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Sovereignty Disputes under UNCLOS: Some Thoughts and Remarks on the Chagos Marine Protected Area Dispute Book review: Gus Waschefort, International Law and Child Soldiers The Gröning Case – What Constitutes “Aiding” in the Context of Systematic Human Rights Violations? Protecting the Power of the Keystroke: Key Takeaways from the Indian Supreme Court’s Decision Striking Down Censorship of Cyber Speech Safe Harbor before the EU Court of Justice
 

Sovereignty Disputes under UNCLOS: Some Thoughts and Remarks on the Chagos Marine Protected Area Dispute

On 18 March 2015, an arbitral tribunal constituted under Annex VII of the United Nations Convention on the Law of the Sea (‘UNCLOS’) rendered a decision on the dispute between the United Kingdom and Mauritius relating to the Chagos Marine Protected Area. The dispute arose in 2010 after the United Kingdom unilaterally decided to create […]

Book review: Gus Waschefort, International Law and Child Soldiers

As part of the series Studies in International Law, Hart Publishing has recently published International Law and Child Soldiers by Gus Waschefort. The central argument in this book is that international law has a role to play in the prevention of child soldiering and that its focus should shift from norm creation to norm enforcement. […]

The Gröning Case – What Constitutes “Aiding” in the Context of Systematic Human Rights Violations?

In January 1945, Soviet forces liberated the survivors of Auschwitz, one of Nazi Germany’s most infamous concentration camps. 70 years later, 93 year old Oskar Gröning, who worked as a bookkeeper in the camp, is standing trial for aiding 300.000 cases of murder committed in Auschwitz. The trial is the first outcome of a recent […]

(C) John Ward

Protecting the Power of the Keystroke: Key Takeaways from the Indian Supreme Court’s Decision Striking Down Censorship of Cyber Speech

Over the last two decades, the internet has fundamentally transformed the ways in which individuals communicate and has emerged as one of the most important sites of heated contestations about the contemporary challenges that communities across the globe are confronting. Not only has the internet allowed citizens to fundamentally restructure the meaning of democracy by […]

Safe Harbor before the EU Court of Justice

On 24 March 2015, the Court of Justice of the European Union (“CJEU”) held an oral hearing in the case Schrems v. Data Protection Commissioner (Case C-362/14), which deals with the legality of data transfers to the US under the EU-US Safe Harbor system. While the case has attracted considerable public attention, there has been […]

Sovereignty Disputes under UNCLOS: Some Thoughts and Remarks on the Chagos Marine Protected Area Dispute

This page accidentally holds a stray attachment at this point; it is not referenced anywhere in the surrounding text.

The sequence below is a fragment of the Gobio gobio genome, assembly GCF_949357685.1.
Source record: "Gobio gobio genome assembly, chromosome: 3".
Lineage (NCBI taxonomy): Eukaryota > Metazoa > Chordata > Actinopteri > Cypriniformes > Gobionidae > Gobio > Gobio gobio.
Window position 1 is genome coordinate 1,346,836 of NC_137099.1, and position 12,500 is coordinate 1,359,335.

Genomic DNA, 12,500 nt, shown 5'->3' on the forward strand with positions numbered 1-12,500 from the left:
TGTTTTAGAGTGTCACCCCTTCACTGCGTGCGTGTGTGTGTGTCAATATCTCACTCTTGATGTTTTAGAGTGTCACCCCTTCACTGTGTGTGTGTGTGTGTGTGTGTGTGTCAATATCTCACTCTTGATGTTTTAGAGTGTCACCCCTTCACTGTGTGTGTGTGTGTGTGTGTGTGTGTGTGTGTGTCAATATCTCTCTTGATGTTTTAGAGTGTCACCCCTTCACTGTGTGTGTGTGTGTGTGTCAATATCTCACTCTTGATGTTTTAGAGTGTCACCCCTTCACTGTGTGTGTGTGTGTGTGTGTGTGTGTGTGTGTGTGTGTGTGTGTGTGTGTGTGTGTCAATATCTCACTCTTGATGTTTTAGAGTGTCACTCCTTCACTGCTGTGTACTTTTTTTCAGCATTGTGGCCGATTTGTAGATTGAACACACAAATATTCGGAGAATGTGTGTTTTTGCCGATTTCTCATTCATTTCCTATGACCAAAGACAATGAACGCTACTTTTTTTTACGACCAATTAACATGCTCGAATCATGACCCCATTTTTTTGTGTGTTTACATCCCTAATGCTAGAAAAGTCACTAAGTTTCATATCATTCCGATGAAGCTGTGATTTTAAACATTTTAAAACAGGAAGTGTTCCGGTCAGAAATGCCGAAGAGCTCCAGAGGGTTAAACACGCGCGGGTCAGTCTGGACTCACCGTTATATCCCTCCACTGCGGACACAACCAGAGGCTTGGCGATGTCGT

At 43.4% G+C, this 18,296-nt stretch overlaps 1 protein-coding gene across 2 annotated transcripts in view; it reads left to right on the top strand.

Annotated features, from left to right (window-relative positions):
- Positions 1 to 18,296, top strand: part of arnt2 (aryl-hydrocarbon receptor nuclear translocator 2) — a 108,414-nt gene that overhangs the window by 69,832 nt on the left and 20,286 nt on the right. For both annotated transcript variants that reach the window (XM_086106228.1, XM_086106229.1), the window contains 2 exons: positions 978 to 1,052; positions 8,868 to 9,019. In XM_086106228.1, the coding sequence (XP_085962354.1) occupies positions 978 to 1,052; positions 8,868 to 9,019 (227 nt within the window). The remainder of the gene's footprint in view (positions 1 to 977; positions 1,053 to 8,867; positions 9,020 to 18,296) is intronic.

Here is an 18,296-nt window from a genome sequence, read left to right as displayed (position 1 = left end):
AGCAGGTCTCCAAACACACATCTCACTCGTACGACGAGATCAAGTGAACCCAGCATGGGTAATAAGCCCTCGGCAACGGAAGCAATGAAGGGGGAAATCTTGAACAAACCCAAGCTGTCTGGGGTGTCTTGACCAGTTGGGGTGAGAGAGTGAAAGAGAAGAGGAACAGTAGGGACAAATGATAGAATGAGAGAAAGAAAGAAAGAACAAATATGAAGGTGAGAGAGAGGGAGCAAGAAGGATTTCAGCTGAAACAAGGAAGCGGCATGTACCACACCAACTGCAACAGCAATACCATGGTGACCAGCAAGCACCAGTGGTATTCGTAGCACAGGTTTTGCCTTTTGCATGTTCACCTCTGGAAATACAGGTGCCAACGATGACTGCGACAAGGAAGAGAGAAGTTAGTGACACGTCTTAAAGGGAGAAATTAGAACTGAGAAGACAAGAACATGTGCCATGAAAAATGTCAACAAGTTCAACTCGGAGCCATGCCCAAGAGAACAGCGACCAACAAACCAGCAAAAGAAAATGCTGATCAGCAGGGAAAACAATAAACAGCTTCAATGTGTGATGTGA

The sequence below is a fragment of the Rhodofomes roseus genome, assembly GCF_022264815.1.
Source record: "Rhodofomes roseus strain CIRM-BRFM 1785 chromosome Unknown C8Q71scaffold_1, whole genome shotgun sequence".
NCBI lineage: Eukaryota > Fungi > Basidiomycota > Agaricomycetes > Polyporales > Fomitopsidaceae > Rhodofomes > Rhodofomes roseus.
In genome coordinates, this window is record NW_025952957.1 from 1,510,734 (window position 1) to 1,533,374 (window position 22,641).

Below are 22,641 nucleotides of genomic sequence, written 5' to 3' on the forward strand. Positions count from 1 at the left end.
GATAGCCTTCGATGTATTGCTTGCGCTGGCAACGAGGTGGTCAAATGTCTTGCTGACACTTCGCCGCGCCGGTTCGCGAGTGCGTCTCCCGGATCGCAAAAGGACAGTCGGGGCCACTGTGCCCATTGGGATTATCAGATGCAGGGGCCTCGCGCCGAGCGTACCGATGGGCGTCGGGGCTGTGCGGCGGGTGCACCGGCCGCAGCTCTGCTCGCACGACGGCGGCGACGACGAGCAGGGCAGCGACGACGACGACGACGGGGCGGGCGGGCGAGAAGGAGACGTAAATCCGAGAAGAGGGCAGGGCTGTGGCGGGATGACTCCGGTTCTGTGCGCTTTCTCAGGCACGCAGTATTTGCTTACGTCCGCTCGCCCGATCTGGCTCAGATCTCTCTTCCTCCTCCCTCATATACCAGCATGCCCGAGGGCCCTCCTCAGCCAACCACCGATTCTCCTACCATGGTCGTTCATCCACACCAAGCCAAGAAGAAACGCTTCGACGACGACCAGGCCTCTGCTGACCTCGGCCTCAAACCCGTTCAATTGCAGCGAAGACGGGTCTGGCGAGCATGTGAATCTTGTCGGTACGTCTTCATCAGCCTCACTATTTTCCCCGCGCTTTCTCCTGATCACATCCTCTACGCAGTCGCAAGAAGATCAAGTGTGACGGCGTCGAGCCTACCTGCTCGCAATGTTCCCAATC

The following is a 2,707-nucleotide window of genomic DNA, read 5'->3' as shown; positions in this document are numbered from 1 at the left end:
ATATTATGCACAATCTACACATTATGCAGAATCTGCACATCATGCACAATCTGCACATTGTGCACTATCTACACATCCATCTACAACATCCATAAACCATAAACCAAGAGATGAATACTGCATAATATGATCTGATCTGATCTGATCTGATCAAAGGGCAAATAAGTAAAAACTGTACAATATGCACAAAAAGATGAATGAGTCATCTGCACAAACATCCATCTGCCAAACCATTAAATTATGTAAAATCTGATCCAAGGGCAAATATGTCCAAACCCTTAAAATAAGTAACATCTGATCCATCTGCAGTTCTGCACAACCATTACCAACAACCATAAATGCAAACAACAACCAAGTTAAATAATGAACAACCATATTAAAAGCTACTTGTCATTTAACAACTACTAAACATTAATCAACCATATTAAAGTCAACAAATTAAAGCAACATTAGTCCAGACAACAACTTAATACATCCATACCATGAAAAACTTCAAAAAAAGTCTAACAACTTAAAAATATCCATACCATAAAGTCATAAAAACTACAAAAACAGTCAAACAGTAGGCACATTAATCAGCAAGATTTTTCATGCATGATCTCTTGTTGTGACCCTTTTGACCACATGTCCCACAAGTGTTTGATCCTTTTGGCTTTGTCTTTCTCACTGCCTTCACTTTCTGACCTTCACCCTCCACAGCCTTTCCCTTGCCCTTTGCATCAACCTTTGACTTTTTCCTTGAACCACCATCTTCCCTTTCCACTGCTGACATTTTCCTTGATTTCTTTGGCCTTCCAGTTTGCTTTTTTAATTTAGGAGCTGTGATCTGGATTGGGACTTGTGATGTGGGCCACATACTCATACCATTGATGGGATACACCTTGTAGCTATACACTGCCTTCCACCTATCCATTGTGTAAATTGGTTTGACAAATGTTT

07 August 2015

On 18 March 2015, an arbitral tribunal constituted under Annex VII of the United Nations Convention on the Law of the Sea (‘UNCLOS’) rendered a decision on the dispute between the United Kingdom and Mauritius relating to the Chagos Marine Protected Area. The dispute arose in 2010 after the United Kingdom unilaterally decided to create […]

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Book review: Gus Waschefort, International Law and Child Soldiers

18 June 2015

As part of the series Studies in International Law, Hart Publishing has recently published International Law and Child Soldiers by Gus Waschefort. The central argument in this book is that international law has a role to play in the prevention of child soldiering and that its focus should shift from norm creation to norm enforcement. […]

Read the full story

Posted in Current Affairs, Human Rights, War0 Comments

The Gröning Case – What Constitutes “Aiding” in the Context of Systematic Human Rights Violations?

15 June 2015

In January 1945, Soviet forces liberated the survivors of Auschwitz, one of Nazi Germany’s most infamous concentration camps. 70 years later, 93 year old Oskar Gröning, who worked as a bookkeeper in the camp, is standing trial for aiding 300.000 cases of murder committed in Auschwitz. The trial is the first outcome of a recent […]

Read the full story

Posted in Current Affairs, Domestic Courts, Human Rights0 Comments

(C) John Ward

Protecting the Power of the Keystroke: Key Takeaways from the Indian Supreme Court’s Decision Striking Down Censorship of Cyber Speech

04 June 2015

Over the last two decades, the internet has fundamentally transformed the ways in which individuals communicate and has emerged as one of the most important sites of heated contestations about the contemporary challenges that communities across the globe are confronting. Not only has the internet allowed citizens to fundamentally restructure the meaning of democracy by […]

Read the full story

Posted in Current Affairs, Domestic Courts, Human Rights0 Comments

Safe Harbor before the EU Court of Justice

13 April 2015

On 24 March 2015, the Court of Justice of the European Union (“CJEU”) held an oral hearing in the case Schrems v. Data Protection Commissioner (Case C-362/14), which deals with the legality of data transfers to the US under the EU-US Safe Harbor system. While the case has attracted considerable public attention, there has been […]

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Posted in Current Affairs, Domestic Courts, Human Rights, Treaties1 Comment

The Unconventional Adoption of UNESCO Cultural Conventions

01 April 2015

Last year, the unusual application of the UNESCO Convention on the Protection of Underwater Cultural Heritage was brought into focus under international law model competitions. In one of them, the case study cited that ‘the X state was a party to the 2001 UNESCO Convention whereas the counterpart, namely Y state, has signed but not […]

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Posted in Procedure, Treaties0 Comments

Reforming the Constitution of Egypt: An Ugly Institutional Competition

25 March 2015

Constitutional reform is often a key component of any political transition, either to establish a more democratic regime or to help strengthen the rule of law. Although constitutions are recognized as the fundamental law in any given country, they still are a rule of law enforcement tool and reflect the strong or weak application of […]